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ĀteaDecember 7, 2022

Five reasons every marae should have these traffic signs

Photo: Supplied
Photo: Supplied

Aotearoa’s new official marae traffic signs are an important addition to our roadsides, writes Airana Ngarewa.

A number of new traffic signs are slowly popping up around Aotearoa. They come in two varieties, a yellow hazard sign picturing a kui and her moko hand-in-hand, and a kōkōwai cultural marae sign picturing a whare tupuna.

These tohu were designed by Waka Kotahi to meet the needs of Māori communities who have been asking for official marae traffic signs. They were first posted around Otaki and Levin earlier in the year and have since been erected at approximately 30 marae, predominantly on the east coast and in Northland.

The impact of these tohu cannot be understated. Marae are the hubs of te ao Māori serving as pre-schools, churches, playgrounds, whare wānanga, homesteads and venues for almost every major life event. Not only do these new tohu help keep our young and old safe but they also give greater visibility to our marae, our reo and te ao Māori more broadly.

Here are five reasons every marae should write to their local council (if the marae is on a local road) or Waka Kotahi (if it’s on the State Highway network) and request a cultural marae sign for their pāpākainga.

1. They represent us

While the yellow and black signposts penned with the name of our marae have done their job, they do not represent the kōrero tuku iho nor the values found within te ao Māori.

The kōkōwai is the same colour found on many carvings on Marae. The colour itself is a representation of te whaiao and te ao mārama, calling back to the story of how Tāne in his search to create the first woman found the soil from which to make her at Kurawaka. The stories tell that this is the puke of Pāpātuanuku and that the soil there was red. On my own pāpākainga, Pariroa, the walls of our whare tūpuna state that red alongside black and white is also used as a representation of te ao hou, the connections we must foster in this new world between ourselves as tāngata whenua and those who have come from afar.

2. They cement our place as mana whenua

Every generation of Māori had their own fight. For our old people, it was keeping embers of our reo alive while schools and society more broadly sought to rob them of it. The next generation sought to see it revived, have it acknowledged as an official language of Aotearoa and have it taught in the same schools that would once beat kids for speaking it. Our generation’s challenge is to normalise the reo, to ensure everyone with an honest desire to learn it has the opportunity to do so and to plaster our language on every shop and street corner from Otou to Waikawa.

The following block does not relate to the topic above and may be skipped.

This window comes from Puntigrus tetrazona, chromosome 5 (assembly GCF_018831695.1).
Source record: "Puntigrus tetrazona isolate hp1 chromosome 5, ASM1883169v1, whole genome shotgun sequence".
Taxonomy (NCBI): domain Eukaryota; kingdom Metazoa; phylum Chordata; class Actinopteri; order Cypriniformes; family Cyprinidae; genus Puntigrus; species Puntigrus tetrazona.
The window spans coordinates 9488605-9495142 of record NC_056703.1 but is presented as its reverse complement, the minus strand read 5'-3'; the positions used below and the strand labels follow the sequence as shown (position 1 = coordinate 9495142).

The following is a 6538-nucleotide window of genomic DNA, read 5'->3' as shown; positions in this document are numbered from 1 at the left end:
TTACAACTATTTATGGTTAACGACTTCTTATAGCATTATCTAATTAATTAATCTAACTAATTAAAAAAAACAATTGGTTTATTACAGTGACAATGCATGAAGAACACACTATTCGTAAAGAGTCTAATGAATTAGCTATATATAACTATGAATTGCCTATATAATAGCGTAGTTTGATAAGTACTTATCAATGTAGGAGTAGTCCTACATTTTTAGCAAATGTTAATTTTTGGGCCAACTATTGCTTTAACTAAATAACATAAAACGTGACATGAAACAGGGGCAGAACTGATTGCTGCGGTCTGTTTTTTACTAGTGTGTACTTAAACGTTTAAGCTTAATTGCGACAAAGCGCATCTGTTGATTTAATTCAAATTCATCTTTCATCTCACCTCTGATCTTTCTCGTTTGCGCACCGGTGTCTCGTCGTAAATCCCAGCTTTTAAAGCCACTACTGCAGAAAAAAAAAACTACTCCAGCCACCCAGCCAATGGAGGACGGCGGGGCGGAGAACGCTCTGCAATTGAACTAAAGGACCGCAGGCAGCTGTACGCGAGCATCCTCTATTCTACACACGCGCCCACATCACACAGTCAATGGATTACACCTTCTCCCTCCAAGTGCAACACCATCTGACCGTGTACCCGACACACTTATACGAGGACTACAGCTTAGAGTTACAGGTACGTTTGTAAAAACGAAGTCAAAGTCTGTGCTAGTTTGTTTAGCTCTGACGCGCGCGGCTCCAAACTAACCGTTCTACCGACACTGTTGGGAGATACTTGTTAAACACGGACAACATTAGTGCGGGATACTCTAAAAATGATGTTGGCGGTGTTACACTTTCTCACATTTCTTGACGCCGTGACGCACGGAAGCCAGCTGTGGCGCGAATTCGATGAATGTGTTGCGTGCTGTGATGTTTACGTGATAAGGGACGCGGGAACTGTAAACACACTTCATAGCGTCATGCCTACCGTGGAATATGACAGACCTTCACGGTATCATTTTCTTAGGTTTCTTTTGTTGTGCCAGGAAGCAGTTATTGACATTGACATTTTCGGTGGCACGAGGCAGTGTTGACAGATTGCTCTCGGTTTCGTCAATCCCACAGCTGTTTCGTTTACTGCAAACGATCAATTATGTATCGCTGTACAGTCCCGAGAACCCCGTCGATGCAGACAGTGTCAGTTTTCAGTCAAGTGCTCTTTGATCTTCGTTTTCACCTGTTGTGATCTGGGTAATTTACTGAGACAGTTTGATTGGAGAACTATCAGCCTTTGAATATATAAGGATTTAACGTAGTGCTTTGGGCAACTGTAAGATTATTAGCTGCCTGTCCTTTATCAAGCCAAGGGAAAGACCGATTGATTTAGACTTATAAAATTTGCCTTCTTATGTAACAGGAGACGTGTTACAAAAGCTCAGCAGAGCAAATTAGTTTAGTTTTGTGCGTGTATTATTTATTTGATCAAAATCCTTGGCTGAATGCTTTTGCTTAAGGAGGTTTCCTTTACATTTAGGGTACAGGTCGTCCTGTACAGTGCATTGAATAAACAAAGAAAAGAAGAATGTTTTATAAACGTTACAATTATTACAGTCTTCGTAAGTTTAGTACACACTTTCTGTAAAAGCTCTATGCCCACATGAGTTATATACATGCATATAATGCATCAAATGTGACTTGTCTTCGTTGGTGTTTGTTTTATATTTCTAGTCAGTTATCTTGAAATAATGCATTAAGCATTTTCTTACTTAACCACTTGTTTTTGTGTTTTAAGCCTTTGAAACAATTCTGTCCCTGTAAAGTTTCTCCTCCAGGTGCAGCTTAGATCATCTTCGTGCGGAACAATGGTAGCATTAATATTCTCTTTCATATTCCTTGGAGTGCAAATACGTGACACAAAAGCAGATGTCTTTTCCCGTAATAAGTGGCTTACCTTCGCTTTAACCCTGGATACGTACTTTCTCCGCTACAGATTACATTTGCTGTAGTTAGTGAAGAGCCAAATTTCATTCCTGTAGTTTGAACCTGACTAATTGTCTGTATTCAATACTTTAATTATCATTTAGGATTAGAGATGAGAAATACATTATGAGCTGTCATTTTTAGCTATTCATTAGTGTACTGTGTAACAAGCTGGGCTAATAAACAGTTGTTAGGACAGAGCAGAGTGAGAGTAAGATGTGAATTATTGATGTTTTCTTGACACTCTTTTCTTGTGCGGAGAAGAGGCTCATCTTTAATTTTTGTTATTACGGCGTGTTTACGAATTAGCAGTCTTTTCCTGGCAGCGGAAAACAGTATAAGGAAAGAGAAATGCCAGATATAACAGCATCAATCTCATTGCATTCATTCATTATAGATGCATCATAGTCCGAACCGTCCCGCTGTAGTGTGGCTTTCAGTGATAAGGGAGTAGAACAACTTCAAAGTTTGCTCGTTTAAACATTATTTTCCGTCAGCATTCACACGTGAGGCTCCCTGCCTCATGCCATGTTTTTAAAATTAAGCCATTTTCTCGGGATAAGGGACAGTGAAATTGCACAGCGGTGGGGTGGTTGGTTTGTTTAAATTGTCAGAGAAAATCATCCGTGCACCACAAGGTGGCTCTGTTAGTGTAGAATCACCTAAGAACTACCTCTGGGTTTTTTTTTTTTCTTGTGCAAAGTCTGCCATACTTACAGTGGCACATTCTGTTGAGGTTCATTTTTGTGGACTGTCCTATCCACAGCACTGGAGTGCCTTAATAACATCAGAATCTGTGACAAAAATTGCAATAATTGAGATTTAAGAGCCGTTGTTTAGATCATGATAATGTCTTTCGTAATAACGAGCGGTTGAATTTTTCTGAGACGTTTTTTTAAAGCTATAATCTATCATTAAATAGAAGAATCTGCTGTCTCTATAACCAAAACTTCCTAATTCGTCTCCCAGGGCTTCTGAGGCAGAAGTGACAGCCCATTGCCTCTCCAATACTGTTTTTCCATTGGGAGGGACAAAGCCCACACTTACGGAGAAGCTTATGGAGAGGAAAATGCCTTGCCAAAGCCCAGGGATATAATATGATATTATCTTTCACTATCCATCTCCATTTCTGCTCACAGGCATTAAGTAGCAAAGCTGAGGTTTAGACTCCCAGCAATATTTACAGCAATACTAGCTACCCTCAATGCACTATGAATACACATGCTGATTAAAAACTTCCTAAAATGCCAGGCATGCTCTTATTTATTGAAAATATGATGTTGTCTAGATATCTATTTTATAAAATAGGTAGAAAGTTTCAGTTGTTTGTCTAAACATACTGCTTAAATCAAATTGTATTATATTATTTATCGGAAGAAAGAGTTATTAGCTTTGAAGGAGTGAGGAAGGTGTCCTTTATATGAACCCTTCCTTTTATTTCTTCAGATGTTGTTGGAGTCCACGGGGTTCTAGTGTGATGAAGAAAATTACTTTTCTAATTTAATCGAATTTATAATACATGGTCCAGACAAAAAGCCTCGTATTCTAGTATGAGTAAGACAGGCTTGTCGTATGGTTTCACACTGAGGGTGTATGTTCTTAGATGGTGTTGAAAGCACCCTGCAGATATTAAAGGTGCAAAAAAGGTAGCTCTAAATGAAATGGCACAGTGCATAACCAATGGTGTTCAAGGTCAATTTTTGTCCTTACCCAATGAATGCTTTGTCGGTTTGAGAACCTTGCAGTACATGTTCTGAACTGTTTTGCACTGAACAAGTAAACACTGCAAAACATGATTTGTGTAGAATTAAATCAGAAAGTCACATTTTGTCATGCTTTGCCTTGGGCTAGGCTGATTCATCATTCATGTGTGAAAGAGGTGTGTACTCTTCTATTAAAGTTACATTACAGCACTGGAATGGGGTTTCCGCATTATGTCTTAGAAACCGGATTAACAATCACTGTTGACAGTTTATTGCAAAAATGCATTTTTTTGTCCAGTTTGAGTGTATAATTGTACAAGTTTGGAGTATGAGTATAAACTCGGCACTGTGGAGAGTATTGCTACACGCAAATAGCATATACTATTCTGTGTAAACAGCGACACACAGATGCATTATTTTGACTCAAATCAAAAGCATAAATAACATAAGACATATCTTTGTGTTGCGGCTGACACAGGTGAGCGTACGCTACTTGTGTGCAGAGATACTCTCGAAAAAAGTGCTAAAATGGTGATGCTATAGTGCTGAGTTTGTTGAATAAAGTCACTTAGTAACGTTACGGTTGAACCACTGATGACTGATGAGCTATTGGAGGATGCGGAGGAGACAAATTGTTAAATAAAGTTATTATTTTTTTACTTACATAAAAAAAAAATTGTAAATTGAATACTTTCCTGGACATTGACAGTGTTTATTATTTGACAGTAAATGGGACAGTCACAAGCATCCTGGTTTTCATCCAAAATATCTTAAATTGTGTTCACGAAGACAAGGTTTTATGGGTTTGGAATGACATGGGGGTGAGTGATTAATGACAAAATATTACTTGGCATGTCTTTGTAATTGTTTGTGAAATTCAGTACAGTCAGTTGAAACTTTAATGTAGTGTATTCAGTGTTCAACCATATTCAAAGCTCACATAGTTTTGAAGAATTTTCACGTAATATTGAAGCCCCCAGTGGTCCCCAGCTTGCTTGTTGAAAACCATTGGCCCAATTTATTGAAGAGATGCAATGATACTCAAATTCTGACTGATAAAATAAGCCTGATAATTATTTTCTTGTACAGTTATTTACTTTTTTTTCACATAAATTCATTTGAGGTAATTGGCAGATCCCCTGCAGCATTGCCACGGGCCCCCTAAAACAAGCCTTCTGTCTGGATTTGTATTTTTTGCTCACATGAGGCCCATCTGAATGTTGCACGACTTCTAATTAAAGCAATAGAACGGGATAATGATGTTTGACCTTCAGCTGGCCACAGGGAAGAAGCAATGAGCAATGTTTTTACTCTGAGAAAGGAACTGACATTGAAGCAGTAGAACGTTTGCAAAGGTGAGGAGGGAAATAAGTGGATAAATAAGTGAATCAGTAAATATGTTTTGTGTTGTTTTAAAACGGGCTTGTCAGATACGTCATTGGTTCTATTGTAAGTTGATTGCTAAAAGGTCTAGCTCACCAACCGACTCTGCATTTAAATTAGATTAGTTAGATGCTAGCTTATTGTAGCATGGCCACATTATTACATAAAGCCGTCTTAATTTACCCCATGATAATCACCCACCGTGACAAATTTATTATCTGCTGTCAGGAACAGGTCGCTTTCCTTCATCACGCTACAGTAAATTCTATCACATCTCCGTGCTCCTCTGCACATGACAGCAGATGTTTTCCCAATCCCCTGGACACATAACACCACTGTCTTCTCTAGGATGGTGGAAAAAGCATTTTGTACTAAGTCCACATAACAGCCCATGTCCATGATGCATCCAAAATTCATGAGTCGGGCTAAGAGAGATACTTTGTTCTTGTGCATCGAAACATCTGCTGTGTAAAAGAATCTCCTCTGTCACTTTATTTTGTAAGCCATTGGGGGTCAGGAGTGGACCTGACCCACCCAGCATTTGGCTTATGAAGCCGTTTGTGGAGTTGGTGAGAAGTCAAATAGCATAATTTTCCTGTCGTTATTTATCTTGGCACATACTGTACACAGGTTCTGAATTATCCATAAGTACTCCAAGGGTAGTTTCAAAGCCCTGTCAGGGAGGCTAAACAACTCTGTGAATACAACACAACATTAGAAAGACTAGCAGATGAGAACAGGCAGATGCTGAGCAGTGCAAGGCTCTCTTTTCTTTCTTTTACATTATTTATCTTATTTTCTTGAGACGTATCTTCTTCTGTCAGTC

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3. They keep our kids and our old people safe

The problem of road safety is an issue for many marae. Each one has its token traffic warden who will stand up annually at their AGM and ask what is being done to make the roads that surround their pāpākainga safer. Even I have penned letters to my local council and Waka Kotahi about the need to have the roads to my own marae widened. However, until every marae in Aotearoa can cater both to pedestrians and two lanes of traffic, we need to do everything we can to ensure drivers know that children and old people are about.

As a bonus with your sign, you’ll get a built-in answer to the next query from your local token traffic warden.

4. They are not one size, one design fits all

These tohu come with four different motifs which sit behind the whare tupuna and also without one if that is preferred. There is the harakeke flax weave, the first method of raranga an aspiring ringatoi will learn. There is the niho taniwha, literally translated to mean the teeth of the taniwha. There is the Poutama which looks like steps and is said by some to represent the journey of Tāwhaki to claim the three kete of knowledge from the highest heaven. Finally, there is also the pātiki which represents the flounder. This design is said to acknowledge the tireless mahi of our wāhine who would forage and hunt deep into the night which was the time it was thought best to catch flounder.

Every marae will have their own version of these stories and their own interpretations of these tukutuku patterns and it makes sense that every marae should decide which motif, if any, would work best for them.

5. It is an act of kindness to our manuhiri

Many of our manuhiri come from far away and not all of our marae have made it on Google maps yet. It is my belief that our duty to manaaki our manuhiri extends far beyond our waharoa and we should make things as easy for them as possible. How much easier could we make them than by plastering big red poutohu that read in no uncertain terms that the place you are looking for is this way?

This is Public Interest Journalism funded through NZ On Air.

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